depends on the anticipated log generation rate and the duration
    of the congestion.
    3. Stop an existing case of congestion by breaking the HADR
    connection. The preferred method would be to bounce the standby,
    though it may be possible to use another approach (e.g.,
    bouncing the network). The result is HADR leaves Peer state and
    will begin log shipping again in Remote Catchup state, where it
    won't push back on the primary. One can look at this as
    essentially a temporary spooling of yet to be shipped log on the
    primary's disk (or, if standby falls far enough behind, on the
    primary's log archive device). The drawback is that the standby
    is allowed to fall further behind. That may lengthen takeover
    (failover or role switch) time, and also increases the risk of
    transaction loss in case the primary site suffers a
    failure/disaster and unshipped log data (online or archive logs)
    are destroyed or not timely accessible.
    4. Reduce the duration of congestion impact by decreasing the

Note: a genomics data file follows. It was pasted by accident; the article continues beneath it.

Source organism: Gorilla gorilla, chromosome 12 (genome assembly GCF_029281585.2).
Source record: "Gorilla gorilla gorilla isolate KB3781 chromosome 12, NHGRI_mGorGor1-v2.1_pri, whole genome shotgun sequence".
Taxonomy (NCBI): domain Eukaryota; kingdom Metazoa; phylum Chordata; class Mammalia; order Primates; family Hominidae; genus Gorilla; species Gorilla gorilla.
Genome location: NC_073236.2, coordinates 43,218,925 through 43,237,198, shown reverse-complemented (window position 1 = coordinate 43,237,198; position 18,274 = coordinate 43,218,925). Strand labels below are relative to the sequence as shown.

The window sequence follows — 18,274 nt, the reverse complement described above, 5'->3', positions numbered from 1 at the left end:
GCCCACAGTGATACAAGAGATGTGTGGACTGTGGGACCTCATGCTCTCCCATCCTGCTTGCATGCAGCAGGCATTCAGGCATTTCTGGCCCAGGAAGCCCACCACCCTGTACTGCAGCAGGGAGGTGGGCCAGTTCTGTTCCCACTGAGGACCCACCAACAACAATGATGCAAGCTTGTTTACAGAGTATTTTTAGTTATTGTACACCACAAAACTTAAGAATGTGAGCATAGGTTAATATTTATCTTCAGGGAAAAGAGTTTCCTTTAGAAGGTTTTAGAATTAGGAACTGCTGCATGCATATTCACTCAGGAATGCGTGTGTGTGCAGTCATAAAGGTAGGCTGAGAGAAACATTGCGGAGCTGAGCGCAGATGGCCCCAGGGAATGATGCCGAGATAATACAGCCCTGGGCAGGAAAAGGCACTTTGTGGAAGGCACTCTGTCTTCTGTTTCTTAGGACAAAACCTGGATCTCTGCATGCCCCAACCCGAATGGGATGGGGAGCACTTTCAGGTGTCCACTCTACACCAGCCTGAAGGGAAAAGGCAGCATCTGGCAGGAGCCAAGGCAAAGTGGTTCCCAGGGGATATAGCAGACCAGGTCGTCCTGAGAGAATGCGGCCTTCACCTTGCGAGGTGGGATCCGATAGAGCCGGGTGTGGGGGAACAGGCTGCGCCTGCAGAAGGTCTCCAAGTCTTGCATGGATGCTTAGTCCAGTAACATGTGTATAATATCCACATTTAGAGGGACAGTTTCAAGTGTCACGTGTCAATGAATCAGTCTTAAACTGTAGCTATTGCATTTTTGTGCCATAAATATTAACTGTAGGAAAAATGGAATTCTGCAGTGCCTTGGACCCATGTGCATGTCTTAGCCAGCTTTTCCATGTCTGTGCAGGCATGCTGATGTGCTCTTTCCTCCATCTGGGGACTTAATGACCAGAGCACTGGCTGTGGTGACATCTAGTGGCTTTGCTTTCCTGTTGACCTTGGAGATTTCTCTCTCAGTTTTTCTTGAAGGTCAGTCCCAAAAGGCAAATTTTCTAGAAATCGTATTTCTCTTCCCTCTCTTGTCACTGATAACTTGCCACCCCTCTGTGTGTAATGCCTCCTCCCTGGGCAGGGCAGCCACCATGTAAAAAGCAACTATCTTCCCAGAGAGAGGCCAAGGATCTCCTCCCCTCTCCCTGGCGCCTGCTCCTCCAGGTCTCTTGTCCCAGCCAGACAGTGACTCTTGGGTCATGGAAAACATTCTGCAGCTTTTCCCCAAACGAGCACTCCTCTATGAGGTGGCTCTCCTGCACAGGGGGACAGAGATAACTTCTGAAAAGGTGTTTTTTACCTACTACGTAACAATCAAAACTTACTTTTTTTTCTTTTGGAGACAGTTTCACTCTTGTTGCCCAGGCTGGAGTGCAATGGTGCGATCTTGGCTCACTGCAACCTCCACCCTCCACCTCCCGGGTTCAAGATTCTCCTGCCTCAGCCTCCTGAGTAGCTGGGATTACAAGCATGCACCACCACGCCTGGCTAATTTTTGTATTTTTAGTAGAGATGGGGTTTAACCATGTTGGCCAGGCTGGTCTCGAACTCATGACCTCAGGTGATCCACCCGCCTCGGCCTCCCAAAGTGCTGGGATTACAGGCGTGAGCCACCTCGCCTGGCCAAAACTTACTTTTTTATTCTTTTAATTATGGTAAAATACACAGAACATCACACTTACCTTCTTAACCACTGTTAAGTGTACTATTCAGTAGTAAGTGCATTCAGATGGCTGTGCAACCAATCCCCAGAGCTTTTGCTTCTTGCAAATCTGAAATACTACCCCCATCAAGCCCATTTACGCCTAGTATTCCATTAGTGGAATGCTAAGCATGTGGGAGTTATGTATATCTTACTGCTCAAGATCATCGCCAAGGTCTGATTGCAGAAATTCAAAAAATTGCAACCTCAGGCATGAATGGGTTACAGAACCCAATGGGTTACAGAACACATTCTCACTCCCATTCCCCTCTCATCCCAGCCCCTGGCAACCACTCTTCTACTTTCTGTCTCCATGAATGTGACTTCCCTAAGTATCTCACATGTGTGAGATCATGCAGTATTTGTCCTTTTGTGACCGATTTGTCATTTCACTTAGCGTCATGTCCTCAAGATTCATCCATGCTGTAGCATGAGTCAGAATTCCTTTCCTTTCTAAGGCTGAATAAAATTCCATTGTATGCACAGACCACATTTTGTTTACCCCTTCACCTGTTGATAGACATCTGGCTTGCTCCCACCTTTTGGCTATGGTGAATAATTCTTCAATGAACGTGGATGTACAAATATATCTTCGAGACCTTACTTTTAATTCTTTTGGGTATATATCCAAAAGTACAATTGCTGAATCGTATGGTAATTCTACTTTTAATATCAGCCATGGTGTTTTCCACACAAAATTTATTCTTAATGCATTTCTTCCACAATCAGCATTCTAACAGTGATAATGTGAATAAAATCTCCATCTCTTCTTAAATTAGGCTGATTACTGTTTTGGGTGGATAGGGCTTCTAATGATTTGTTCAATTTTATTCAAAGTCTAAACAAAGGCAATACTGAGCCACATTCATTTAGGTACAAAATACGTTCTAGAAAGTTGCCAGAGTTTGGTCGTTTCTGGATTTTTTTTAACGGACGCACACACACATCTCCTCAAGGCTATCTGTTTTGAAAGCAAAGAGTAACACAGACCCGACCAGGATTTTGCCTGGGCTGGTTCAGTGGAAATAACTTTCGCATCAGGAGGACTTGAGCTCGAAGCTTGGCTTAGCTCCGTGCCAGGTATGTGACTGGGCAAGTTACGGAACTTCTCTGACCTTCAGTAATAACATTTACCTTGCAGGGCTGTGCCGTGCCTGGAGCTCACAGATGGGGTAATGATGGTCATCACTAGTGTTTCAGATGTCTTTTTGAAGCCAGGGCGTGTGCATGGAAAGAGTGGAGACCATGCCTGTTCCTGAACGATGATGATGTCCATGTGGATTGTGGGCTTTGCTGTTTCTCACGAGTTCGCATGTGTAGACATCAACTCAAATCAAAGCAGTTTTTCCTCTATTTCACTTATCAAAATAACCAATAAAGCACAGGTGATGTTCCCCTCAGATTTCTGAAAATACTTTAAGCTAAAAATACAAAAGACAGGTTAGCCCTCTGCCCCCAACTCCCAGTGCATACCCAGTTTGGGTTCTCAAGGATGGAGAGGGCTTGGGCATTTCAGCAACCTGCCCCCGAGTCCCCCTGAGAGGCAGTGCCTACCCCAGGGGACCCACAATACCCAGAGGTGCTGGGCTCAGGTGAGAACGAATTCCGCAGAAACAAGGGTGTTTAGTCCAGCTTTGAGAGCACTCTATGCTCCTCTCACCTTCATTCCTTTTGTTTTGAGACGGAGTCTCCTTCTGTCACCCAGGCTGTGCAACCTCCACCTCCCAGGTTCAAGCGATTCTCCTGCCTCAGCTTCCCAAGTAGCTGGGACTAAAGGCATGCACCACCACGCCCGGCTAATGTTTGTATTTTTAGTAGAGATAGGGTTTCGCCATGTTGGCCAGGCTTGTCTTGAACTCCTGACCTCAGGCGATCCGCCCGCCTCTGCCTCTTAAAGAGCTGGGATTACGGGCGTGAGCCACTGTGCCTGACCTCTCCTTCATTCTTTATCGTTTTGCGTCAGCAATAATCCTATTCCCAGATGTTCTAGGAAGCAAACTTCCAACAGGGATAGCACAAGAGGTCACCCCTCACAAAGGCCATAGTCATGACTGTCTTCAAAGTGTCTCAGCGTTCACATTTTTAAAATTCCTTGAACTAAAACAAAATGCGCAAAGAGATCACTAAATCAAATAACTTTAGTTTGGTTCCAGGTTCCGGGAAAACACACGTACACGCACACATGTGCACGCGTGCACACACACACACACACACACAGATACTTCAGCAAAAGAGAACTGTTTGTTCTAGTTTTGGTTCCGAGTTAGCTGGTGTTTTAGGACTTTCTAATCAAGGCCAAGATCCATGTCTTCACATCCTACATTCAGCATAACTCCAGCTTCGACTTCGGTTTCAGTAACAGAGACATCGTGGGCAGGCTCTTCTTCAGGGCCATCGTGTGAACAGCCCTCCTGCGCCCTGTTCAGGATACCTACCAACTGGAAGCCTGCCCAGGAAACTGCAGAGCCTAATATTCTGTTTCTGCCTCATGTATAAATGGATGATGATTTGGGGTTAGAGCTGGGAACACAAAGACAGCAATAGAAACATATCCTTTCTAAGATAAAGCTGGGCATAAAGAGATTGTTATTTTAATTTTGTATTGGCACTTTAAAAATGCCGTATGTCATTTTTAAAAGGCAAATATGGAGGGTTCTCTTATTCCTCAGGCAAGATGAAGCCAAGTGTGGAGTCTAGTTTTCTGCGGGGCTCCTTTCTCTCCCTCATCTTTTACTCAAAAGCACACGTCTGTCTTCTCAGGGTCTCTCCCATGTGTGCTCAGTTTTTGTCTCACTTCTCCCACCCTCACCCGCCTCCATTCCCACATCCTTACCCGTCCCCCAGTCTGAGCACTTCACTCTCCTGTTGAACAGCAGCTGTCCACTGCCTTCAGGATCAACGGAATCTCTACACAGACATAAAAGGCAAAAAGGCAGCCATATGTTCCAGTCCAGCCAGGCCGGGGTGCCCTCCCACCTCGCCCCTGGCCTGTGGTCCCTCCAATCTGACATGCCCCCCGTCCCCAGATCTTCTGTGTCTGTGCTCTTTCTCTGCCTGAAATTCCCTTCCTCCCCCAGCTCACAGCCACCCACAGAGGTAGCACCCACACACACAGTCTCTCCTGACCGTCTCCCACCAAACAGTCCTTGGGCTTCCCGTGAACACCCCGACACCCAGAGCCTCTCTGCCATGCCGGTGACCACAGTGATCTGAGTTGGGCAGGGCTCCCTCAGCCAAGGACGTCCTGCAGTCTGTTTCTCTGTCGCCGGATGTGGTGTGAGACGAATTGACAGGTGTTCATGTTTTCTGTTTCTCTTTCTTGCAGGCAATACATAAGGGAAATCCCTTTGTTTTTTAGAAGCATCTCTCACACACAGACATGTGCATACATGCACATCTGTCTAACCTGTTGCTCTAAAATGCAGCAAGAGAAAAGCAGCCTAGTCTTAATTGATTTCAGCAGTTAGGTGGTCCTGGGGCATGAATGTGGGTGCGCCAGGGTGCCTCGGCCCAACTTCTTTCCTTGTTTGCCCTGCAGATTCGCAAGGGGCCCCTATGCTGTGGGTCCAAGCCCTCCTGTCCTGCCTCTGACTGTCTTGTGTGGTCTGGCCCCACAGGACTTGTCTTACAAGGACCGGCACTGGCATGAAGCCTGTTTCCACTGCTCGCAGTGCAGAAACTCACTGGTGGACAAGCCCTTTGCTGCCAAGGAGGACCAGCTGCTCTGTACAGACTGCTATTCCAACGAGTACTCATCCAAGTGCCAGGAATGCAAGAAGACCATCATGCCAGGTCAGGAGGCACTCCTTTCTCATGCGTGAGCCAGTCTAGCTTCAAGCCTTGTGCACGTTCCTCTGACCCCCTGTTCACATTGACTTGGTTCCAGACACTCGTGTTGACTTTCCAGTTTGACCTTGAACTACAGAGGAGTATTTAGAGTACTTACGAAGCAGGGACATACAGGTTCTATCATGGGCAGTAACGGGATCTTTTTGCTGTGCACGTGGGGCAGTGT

granularity of replay. Consider using online reorg. Load or
    reorg smaller amounts of data per operation.
    5. Use "load copy no" and repair/rebuild target
    table/tablespace/database later.
    - when affected site is in primary role, e.g., after failover or
    role switch), or
    - by reinitializing the standby via a backup/restore/re-start

Problem summary

  • n/a

Problem conclusion

  • First fixed in DB2 UDB Version 9.5, FixPak 1

Temporary fix


APAR Information

  • APAR number


  • Reported component name


  • Reported component ID


  • Reported release


  • Status


  • PE




  • Special Attention


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  • APAR is sysrouted FROM one or more of the following:


  • APAR is sysrouted TO one or more of the following:

Fix information

  • Fixed component name


  • Fixed component ID


Applicable component levels

  • R950 PSY


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Document Information

Modified date:
02 May 2008